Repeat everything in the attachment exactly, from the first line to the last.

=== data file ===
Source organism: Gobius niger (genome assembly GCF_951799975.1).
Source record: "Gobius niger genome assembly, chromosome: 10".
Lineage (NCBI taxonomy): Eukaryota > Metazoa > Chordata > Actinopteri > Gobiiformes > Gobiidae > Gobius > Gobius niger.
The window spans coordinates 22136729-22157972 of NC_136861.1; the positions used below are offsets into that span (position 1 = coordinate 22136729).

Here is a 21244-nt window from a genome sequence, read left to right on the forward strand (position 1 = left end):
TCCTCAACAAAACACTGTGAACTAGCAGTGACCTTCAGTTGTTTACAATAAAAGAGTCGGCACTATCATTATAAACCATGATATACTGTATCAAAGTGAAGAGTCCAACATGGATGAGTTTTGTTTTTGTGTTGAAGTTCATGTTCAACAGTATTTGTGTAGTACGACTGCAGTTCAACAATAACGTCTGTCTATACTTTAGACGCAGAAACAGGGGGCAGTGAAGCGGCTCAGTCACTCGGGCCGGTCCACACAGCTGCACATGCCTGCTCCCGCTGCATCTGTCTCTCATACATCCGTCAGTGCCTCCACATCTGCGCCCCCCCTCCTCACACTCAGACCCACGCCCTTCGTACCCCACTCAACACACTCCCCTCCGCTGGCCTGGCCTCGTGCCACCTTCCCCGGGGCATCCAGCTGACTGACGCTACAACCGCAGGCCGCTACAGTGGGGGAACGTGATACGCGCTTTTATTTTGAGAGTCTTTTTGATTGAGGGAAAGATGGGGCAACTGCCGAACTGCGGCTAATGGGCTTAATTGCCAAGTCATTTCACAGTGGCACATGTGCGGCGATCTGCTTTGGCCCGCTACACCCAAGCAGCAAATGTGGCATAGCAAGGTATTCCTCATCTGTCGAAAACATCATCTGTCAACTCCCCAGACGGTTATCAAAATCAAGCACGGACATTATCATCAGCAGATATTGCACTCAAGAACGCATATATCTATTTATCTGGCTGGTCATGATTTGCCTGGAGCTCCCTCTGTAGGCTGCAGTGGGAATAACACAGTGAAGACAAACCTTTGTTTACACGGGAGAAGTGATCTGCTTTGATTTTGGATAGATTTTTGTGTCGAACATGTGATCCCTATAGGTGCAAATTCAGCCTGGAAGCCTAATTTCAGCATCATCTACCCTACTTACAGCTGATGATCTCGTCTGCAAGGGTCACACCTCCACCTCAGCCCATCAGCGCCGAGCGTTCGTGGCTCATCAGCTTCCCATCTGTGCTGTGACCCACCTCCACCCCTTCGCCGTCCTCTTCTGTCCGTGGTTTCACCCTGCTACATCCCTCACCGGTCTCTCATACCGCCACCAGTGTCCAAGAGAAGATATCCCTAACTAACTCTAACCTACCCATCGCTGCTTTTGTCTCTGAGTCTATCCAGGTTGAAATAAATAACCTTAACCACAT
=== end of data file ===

Source organism: Gobius niger (genome assembly GCF_951799975.1).
Source record: "Gobius niger genome assembly, chromosome: 10".
Lineage (NCBI taxonomy): Eukaryota > Metazoa > Chordata > Actinopteri > Gobiiformes > Gobiidae > Gobius > Gobius niger.
The window spans coordinates 22136729-22157972 of NC_136861.1; the positions used below are offsets into that span (position 1 = coordinate 22136729).

Here is a 21244-nt window from a genome sequence, read left to right on the forward strand (position 1 = left end):
TCCTCAACAAAACACTGTGAACTAGCAGTGACCTTCAGTTGTTTACAATAAAAGAGTCGGCACTATCATTATAAACCATGATATACTGTATCAAAGTGAAGAGTCCAACATGGATGAGTTTTGTTTTTGTGTTGAAGTTCATGTTCAACAGTATTTGTGTAGTACGACTGCAGTTCAACAATAACGTCTGTCTATACTTTAGACGCAGAAACAGGGGGCAGTGAAGCGGCTCAGTCACTCGGGCCGGTCCACACAGCTGCACATGCCTGCTCCCGCTGCATCTGTCTCTCATACATCCGTCAGTGCCTCCACATCTGCGCCCCCCCTCCTCACACTCAGACCCACGCCCTTCGTACCCCACTCAACACACTCCCCTCCGCTGGCCTGGCCTCGTGCCACCTTCCCCGGGGCATCCAGCTGACTGACGCTACAACCGCAGGCCGCTACAGTGGGGGAACGTGATACGCGCTTTTATTTTGAGAGTCTTTTTGATTGAGGGAAAGATGGGGCAACTGCCGAACTGCGGCTAATGGGCTTAATTGCCAAGTCATTTCACAGTGGCACATGTGCGGCGATCTGCTTTGGCCCGCTACACCCAAGCAGCAAATGTGGCATAGCAAGGTATTCCTCATCTGTCGAAAACATCATCTGTCAACTCCCCAGACGGTTATCAAAATCAAGCACGGACATTATCATCAGCAGATATTGCACTCAAGAACGCATATATCTATTTATCTGGCTGGTCATGATTTGCCTGGAGCTCCCTCTGTAGGCTGCAGTGGGAATAACACAGTGAAGACAAACCTTTGTTTACACGGGAGAAGTGATCTGCTTTGATTTTGGATAGATTTTTGTGTCGAACATGTGATCCCTATAGGTGCAAATTCAGCCTGGAAGCCTAATTTCAGCATCATCTACCCTACTTACAGCTGATGATCTCGTCTGCAAGGGTCACACCTCCACCTCAGCCCATCAGCGCCGAGCGTTCGTGGCTCATCAGCTTCCCATCTGTGCTGTGACCCACCTCCACCCCTTCGCCGTCCTCTTCTGTCCGTGGTTTCACCCTGCTACATCCCTCACCGGTCTCTCATACCGCCACCAGTGTCCAAGAGAAGATATCCCTAACTAACTCTAACCTACCCATCGCTGCTTTTGTCTCTGAGTCTATCCAGGTTGAAATAAATAACCTTAACCACAT